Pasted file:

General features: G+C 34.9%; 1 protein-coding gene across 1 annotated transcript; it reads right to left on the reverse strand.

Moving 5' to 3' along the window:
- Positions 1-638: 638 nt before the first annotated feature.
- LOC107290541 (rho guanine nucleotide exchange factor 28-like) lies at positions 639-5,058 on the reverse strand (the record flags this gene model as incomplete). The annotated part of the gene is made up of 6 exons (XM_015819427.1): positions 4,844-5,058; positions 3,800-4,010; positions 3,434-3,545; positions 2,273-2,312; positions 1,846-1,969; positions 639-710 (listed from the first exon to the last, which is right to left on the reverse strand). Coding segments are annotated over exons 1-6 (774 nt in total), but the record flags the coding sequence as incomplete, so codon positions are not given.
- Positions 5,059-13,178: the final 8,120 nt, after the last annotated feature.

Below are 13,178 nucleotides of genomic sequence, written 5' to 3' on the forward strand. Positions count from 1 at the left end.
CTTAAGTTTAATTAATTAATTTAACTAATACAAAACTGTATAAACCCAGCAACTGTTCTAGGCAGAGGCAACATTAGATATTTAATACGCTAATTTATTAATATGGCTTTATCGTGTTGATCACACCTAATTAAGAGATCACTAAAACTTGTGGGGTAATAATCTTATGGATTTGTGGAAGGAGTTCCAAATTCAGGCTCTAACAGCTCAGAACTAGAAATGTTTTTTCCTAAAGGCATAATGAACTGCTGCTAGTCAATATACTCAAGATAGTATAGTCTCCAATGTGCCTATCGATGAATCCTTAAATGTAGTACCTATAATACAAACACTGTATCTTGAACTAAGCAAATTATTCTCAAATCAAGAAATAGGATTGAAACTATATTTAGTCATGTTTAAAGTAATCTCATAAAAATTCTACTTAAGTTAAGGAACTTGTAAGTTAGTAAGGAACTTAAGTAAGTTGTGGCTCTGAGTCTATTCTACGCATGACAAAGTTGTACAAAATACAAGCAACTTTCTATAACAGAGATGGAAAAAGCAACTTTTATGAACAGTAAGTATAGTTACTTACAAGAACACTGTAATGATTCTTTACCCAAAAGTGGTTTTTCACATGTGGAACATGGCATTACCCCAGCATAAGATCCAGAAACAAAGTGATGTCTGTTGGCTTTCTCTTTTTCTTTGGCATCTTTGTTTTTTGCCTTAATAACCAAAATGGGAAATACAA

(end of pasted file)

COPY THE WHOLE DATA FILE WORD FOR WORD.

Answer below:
General features: G+C 34.9%; 1 protein-coding gene across 1 annotated transcript; it reads right to left on the reverse strand.

Moving 5' to 3' along the window:
- Positions 1-638: 638 nt before the first annotated feature.
- LOC107290541 (rho guanine nucleotide exchange factor 28-like) lies at positions 639-5,058 on the reverse strand (the record flags this gene model as incomplete). The annotated part of the gene is made up of 6 exons (XM_015819427.1): positions 4,844-5,058; positions 3,800-4,010; positions 3,434-3,545; positions 2,273-2,312; positions 1,846-1,969; positions 639-710 (listed from the first exon to the last, which is right to left on the reverse strand). Coding segments are annotated over exons 1-6 (774 nt in total), but the record flags the coding sequence as incomplete, so codon positions are not given.
- Positions 5,059-13,178: the final 8,120 nt, after the last annotated feature.

Below are 13,178 nucleotides of genomic sequence, written 5' to 3' on the forward strand. Positions count from 1 at the left end.
CTTAAGTTTAATTAATTAATTTAACTAATACAAAACTGTATAAACCCAGCAACTGTTCTAGGCAGAGGCAACATTAGATATTTAATACGCTAATTTATTAATATGGCTTTATCGTGTTGATCACACCTAATTAAGAGATCACTAAAACTTGTGGGGTAATAATCTTATGGATTTGTGGAAGGAGTTCCAAATTCAGGCTCTAACAGCTCAGAACTAGAAATGTTTTTTCCTAAAGGCATAATGAACTGCTGCTAGTCAATATACTCAAGATAGTATAGTCTCCAATGTGCCTATCGATGAATCCTTAAATGTAGTACCTATAATACAAACACTGTATCTTGAACTAAGCAAATTATTCTCAAATCAAGAAATAGGATTGAAACTATATTTAGTCATGTTTAAAGTAATCTCATAAAAATTCTACTTAAGTTAAGGAACTTGTAAGTTAGTAAGGAACTTAAGTAAGTTGTGGCTCTGAGTCTATTCTACGCATGACAAAGTTGTACAAAATACAAGCAACTTTCTATAACAGAGATGGAAAAAGCAACTTTTATGAACAGTAAGTATAGTTACTTACAAGAACACTGTAATGATTCTTTACCCAAAAGTGGTTTTTCACATGTGGAACATGGCATTACCCCAGCATAAGATCCAGAAACAAAGTGATGTCTGTTGGCTTTCTCTTTTTCTTTGGCATCTTTGTTTTTTGCCTTAATAACCAAAATGGGAAATACAA